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Med Decis Making. 2013 Feb;33(2):225-34. doi: 10.1177/0272989X12451059. Epub 2012 Jun 29.

Are standard diagnostic test characteristics sufficient for the assessment of continual patient monitoring?

Author information

1
DoD Biotechnology HPC Software Applications Institute (BHSAI), Telemedicine and Advanced Technology Research Center (TATRC), Fort Detrick, MD (LC, ATR, XC, AG, JR)
2
Massachusetts General Hospital Department of Emergency Medicine, Boston, MA (ATR)

Abstract

BACKGROUND:

For diagnostic processes involving continual measurements from a single patient, conventional test characteristics, such as sensitivity and specificity, do not consider decision consistency, which might be a distinct, clinically relevant test characteristic.

OBJECTIVE:

The authors investigated the performance of a decision-support classifier for the diagnosis of traumatic injury with blood loss, implemented with three different data-processing methods. For each method, they computed standard diagnostic test characteristics and novel metrics related to decision consistency and latency.

SETTING:

Prehospital air ambulance transport.

PATIENTS:

A total of 557 trauma patients.

DESIGN:

Continually monitored vital-sign data from 279 patients (50%) were randomly selected for classifier development, and the remaining were used for testing. Three data-processing methods were evaluated over 16 min of patient monitoring: a 2-min moving window, time averaging, and postprocessing with the sequential probability ratio test (SPRT).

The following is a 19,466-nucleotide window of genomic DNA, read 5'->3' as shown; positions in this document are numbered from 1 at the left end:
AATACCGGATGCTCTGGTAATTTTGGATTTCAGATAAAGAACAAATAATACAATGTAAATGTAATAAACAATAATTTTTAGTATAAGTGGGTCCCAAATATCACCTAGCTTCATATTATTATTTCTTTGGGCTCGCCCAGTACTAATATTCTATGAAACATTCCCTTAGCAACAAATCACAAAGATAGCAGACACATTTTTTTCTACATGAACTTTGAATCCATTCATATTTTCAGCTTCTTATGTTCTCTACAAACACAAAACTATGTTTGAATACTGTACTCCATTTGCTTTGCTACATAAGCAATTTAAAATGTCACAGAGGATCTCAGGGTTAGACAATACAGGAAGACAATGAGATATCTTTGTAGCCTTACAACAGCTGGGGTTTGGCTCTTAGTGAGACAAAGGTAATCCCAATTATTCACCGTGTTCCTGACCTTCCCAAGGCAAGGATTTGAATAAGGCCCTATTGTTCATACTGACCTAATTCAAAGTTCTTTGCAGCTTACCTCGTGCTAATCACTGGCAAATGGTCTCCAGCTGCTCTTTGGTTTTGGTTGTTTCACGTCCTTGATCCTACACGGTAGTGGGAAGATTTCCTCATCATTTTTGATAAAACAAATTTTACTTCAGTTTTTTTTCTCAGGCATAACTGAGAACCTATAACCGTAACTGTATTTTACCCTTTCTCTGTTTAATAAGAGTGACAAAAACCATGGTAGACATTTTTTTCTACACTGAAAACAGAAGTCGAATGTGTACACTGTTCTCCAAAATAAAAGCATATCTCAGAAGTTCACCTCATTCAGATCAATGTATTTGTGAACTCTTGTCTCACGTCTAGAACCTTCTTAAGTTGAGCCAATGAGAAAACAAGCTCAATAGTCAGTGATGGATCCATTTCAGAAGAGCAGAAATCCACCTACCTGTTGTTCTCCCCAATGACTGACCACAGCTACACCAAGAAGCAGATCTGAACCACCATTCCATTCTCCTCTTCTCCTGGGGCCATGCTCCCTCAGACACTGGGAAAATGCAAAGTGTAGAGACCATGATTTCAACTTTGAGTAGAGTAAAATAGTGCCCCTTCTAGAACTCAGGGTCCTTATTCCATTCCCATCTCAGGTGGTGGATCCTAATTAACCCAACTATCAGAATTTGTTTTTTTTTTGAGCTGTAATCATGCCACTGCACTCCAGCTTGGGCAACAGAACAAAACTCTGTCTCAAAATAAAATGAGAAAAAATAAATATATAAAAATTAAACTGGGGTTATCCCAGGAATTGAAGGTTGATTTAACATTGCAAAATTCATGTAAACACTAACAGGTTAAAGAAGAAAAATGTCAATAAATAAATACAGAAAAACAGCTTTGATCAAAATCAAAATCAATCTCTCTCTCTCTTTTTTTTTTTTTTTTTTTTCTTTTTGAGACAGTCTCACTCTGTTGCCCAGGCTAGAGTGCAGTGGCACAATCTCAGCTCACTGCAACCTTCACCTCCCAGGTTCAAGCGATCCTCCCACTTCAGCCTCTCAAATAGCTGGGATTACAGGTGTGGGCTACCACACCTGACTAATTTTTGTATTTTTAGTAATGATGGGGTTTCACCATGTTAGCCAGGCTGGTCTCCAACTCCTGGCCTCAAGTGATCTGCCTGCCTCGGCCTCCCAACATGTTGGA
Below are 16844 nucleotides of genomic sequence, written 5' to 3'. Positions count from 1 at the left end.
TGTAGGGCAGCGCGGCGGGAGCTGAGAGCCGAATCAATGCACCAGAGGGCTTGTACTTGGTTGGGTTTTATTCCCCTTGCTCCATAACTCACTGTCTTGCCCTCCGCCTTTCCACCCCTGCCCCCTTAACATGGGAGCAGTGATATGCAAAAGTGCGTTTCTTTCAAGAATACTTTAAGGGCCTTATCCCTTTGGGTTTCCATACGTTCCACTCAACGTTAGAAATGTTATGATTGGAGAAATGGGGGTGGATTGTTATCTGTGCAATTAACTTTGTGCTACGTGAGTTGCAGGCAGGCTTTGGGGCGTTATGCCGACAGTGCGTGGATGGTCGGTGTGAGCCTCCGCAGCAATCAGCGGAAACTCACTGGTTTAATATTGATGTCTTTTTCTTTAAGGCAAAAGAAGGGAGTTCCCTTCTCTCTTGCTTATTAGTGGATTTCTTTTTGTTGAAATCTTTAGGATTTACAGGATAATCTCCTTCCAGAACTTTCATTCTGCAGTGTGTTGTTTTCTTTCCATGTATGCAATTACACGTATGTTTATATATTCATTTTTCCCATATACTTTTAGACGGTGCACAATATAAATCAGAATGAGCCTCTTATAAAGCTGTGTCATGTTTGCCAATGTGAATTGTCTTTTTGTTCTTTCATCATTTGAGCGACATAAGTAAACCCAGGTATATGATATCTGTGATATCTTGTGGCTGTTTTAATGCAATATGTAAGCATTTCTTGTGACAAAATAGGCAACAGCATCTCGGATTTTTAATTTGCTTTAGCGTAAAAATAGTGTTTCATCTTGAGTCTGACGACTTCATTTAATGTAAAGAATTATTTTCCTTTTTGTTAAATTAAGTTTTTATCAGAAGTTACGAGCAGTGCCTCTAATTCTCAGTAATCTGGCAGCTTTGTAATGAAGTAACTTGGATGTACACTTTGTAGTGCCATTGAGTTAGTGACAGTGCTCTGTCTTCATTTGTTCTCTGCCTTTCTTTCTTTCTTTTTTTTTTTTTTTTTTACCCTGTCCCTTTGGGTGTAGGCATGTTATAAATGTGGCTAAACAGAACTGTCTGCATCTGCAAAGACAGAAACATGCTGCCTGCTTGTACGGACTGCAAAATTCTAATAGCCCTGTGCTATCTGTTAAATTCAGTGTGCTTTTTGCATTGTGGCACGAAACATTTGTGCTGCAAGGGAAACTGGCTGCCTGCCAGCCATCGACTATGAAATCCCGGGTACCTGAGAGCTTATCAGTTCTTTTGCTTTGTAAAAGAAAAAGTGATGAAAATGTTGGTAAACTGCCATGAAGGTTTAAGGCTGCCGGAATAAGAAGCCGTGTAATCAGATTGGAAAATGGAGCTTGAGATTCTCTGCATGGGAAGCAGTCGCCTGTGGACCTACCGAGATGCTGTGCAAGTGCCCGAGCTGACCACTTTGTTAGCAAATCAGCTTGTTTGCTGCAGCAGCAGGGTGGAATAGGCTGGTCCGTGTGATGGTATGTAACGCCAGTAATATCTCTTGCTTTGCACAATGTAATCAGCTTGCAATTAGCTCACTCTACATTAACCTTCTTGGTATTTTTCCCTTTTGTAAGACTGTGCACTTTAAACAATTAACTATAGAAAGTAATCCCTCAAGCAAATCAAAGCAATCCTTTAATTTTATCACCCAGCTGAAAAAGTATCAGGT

MEASUREMENTS:

Sensitivity and specificity were computed. Consistency was quantified through cumulative counts of decision changes over time and the fraction of patients affected by false alarms. Latency was evaluated by the fraction of patients without a decision.

RESULTS:

All 3 methods showed very similar final sensitivities and specificities. Yet, there were significant differences in terms of the fraction of patients affected by false alarms, decision changes through time, and latency. For instance, use of the SPRT led to a 75% reduction in the number of decision changes and a 36% reduction in the number of patients affected by false alarms, at the expense of 3% unresolved final decisions.

CONCLUSION:

The proposed metrics of decision consistency and decision latency provided additional information beyond what could be obtained from test sensitivity and specificity and are likely to be clinically relevant in some applications involving temporal decision making.

PMID:
22753421
DOI:
10.1177/0272989X12451059
[Indexed for MEDLINE]

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